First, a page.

I’ve got two fantastic posts about Linux today, from the same author – Chris Siebenmann. First, the history behind kernel mode setting in Linux.
In the older days of Linux, the kernel didn’t know very much about graphics (at least on PCs). Instead, setting up and handling graphics hardware was the domain of the X server; the kernel gave it access to PCI (or AGP) resources, and the X server directly stored values and read things out. Part of what the X server did was set the graphics mode (ie, the modeline resolution, depth, and scan frequencies), initially from explicit modelines and then over time from EDID information and other things you didn’t have to configure (which was great). This was user space mode setting. There were a variety of reasons to do this at the time (cf) but it had various drawbacks, including requiring the X server to have significant privileges (cf Fedora removing them).
You can see where this is going.
I would argue that this taking authority over from X process have gone a bit too far.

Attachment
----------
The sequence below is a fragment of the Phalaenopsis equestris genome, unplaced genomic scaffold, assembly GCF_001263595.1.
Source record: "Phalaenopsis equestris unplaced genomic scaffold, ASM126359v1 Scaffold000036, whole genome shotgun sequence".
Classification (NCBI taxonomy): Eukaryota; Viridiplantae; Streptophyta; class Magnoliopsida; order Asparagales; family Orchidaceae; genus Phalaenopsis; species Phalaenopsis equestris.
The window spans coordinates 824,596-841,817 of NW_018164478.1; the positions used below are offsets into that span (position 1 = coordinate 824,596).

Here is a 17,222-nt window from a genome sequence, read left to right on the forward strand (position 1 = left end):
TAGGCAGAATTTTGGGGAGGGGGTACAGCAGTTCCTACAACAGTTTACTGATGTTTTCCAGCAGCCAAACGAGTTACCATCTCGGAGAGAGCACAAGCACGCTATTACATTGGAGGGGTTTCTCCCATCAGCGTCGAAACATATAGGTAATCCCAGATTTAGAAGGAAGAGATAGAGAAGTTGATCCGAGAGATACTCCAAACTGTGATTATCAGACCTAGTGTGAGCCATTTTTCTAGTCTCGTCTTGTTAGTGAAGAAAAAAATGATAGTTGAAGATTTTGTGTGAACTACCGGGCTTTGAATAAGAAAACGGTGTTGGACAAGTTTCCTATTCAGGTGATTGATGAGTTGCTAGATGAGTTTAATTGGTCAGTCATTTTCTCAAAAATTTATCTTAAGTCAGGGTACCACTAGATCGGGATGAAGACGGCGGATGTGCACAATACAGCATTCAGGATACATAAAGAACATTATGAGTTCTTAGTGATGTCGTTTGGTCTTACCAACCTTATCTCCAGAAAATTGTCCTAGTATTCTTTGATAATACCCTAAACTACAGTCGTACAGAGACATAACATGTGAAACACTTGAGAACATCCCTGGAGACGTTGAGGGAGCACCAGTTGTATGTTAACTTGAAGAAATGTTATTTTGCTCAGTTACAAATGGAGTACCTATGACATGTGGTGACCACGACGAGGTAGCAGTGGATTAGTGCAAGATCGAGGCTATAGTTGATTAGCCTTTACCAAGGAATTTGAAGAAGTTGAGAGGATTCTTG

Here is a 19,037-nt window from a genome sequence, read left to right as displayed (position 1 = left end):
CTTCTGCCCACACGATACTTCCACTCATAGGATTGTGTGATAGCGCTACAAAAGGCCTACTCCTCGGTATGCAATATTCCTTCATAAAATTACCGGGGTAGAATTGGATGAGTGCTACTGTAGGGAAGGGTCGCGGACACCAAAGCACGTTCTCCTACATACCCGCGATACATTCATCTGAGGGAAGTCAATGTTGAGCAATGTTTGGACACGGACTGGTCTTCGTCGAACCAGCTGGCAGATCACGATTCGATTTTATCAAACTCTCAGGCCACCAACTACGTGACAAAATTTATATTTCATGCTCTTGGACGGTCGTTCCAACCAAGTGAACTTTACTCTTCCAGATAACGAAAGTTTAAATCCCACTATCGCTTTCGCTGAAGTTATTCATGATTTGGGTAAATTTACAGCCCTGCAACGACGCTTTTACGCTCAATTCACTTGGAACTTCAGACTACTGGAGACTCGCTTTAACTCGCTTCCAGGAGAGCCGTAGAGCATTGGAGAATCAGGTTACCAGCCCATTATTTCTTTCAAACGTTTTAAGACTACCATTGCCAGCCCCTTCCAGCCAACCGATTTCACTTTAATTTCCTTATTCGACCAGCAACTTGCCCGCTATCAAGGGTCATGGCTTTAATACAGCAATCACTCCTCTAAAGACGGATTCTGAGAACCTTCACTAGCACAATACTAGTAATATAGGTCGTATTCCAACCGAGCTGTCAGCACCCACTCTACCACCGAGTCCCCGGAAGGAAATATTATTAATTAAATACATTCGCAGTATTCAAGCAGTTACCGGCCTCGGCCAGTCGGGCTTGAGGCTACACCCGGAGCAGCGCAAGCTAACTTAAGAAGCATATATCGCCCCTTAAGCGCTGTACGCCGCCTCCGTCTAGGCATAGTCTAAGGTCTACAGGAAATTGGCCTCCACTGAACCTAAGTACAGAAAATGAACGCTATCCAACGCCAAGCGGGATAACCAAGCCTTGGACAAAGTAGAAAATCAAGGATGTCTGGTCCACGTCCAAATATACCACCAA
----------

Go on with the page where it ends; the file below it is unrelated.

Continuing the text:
On my recent Ubuntu setup, SSH’ing into my machine remotely, and trying to start a X app, causes it to be drawn on the host screen not the client one. In other words, I can no longer remotely run X apps on my terminal, whenever I run them, it shows up on the remote screen, which kinda defeats to point.
That is one step further far than the previous “too far” step, which would have startx ignore my local config changes, but try to “guess” my hardware config. Having multiple different types of graphics cards, and experimenting on screen setup meant having a graphical login necessarily restart for every attempt, instead of the previously possible “X -config test.conf”
(I am sure there are ways to do these).
Anyway, every year I see Linux becoming more like “other operating systems” where customization is only an afterthought, and us users are supposed to be content with the defaults given.